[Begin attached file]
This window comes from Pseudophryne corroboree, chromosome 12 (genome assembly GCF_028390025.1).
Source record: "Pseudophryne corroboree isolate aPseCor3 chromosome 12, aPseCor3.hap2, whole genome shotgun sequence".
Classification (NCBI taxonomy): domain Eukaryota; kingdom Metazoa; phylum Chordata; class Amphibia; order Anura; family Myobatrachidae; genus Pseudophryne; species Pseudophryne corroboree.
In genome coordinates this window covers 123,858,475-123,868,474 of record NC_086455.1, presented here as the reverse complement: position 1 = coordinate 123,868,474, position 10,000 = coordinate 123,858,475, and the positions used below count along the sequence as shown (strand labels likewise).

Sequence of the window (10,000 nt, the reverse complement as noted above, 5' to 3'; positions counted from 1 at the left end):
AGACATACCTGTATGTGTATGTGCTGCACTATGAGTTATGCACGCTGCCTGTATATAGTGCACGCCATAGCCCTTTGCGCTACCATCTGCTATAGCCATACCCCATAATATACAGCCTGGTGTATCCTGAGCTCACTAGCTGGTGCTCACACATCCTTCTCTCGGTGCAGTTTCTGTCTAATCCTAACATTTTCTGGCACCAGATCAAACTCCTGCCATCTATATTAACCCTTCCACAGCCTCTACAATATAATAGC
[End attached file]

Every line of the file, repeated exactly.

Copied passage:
This window comes from Pseudophryne corroboree, chromosome 12 (genome assembly GCF_028390025.1).
Source record: "Pseudophryne corroboree isolate aPseCor3 chromosome 12, aPseCor3.hap2, whole genome shotgun sequence".
Classification (NCBI taxonomy): domain Eukaryota; kingdom Metazoa; phylum Chordata; class Amphibia; order Anura; family Myobatrachidae; genus Pseudophryne; species Pseudophryne corroboree.
In genome coordinates this window covers 123,858,475-123,868,474 of record NC_086455.1, presented here as the reverse complement: position 1 = coordinate 123,868,474, position 10,000 = coordinate 123,858,475, and the positions used below count along the sequence as shown (strand labels likewise).

Sequence of the window (10,000 nt, the reverse complement as noted above, 5' to 3'; positions counted from 1 at the left end):
AGACATACCTGTATGTGTATGTGCTGCACTATGAGTTATGCACGCTGCCTGTATATAGTGCACGCCATAGCCCTTTGCGCTACCATCTGCTATAGCCATACCCCATAATATACAGCCTGGTGTATCCTGAGCTCACTAGCTGGTGCTCACACATCCTTCTCTCGGTGCAGTTTCTGTCTAATCCTAACATTTTCTGGCACCAGATCAAACTCCTGCCATCTATATTAACCCTTCCACAGCCTCTACAATATAATAGC